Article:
CORDYLINE RED FOUNTAIN (syn. Festival Grass and Festival Burgundy).
A flagship Jury plant, this one, the result of many years of effort which started with two different plant genus altogether. Initially there was the work Felix did with coloured and variegated flaxes (phormium). One of the most successful plants internationally became Phormium Yellow Wave – widely grown to this day in British gardens. We have always joked that had Felix received just one cent royalty for every Yellow Wave sold, we would never have had to earn a living but back in the 1960s, there was no protection of intellectual property rights and no expectation that a breeder be rewarded financially. There were other coloured cultivars (including Misty Sunrise and Pinky) from the breeding flurry but these have not stayed in the marketplace as Yellow Wave has. However, these coloured phormiums perform better in other places than our climate with its high humidity. We struggle to keep good foliage and they look pretty tatty and badly marked by insect and rust damage along with growing too large for a small garden. So Felix moved on to the next plant genus which offered similar clumping habit and pointed leaves without being spiky.
Over 30 years ago, Felix and Mark were both fascinated by the habit and appearance of our native Astelia chathamica (often sold under a cultivar name of Silver Spear). There was little that needed improving in the pointed silver leaves of this clump forming plant, but both father and son saw the potential in trying to create a different colour-way with red foliage. So began a twenty year effort before Mark pulled the plug and decided that his red astelias were simply too difficult and too unreliable to market widely. We still have them in cultivation in the garden here and a few of the selected clone were released by us onto the market. Other seedlings found their way onto the market by devious means on the part of a third party (that is a story best kept in-house) but clearly others found the plant just as difficult to build up – and indeed to keep alive at all – because it has never been a huge commercial hit despite the demand. Sometimes breeding directions are more blind alley than interesting path and Mark reluctantly abandoned the red astelia.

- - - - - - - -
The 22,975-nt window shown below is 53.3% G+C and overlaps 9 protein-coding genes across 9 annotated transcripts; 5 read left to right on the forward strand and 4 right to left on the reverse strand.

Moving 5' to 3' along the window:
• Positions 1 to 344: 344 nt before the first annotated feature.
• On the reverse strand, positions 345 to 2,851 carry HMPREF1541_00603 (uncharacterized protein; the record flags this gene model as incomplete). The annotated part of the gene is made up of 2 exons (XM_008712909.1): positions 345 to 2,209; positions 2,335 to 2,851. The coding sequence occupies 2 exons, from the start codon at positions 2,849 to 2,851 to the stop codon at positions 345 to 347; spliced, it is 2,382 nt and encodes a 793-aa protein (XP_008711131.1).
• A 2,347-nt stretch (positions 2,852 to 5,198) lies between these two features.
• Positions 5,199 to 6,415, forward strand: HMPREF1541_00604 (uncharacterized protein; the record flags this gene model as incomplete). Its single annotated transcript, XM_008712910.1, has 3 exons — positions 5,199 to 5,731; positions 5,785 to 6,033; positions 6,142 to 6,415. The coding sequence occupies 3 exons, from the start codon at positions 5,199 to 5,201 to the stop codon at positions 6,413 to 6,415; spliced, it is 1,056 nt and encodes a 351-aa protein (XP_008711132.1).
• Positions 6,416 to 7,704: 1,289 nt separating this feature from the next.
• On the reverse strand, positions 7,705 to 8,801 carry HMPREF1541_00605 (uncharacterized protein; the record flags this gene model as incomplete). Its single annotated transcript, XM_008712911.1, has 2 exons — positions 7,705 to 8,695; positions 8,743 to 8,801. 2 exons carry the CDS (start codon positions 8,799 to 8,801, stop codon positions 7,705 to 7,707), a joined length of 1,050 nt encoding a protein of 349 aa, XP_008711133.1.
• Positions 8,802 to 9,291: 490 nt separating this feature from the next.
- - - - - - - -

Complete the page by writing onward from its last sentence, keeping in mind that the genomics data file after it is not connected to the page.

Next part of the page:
Undeterred, Felix looked to the cordyline genus where he crossed two lesser known NZ forms – banksii and pumilio. In this country where Cordyline australis is by far and away the most common form around (called cabbage trees and an icon of our country), cordylines are expected to have trunks and grow several metres tall. When Mark raised the seed from this cross, there was the lucky break which came to be called Red Fountain in the first instance (but also marketed in the US as Festival Grass and Festival Burgundy).
It is clumping, rarely putting up a trunk much above 10cm with exceptionally good colouring in shiny burgundy red which lasts all year round. The narrow strappy leaves are relatively soft and fountain out around the base. In early summer, the tall, arching flower spikes are in pale lilac and highly fragrant.
We have been delighted at the success of this cultivar on the international market, thanks to the efforts of Anthony Tesselaar International in the capacity of our agent. Less delighted, one might say with the efforts of competitors to come in behind it with ring-ins and substitutes, some even raised from Red Fountain (how we wish they would show some originality and come up with their own ideas) but we are confident that nothing has yet appeared that is the equal of Red Fountain.
Mark has continued with the cordyline breeding, but with the market being flooded with different cordylines from other sources, many proving difficult and unreliable, he has put any further releases on hold.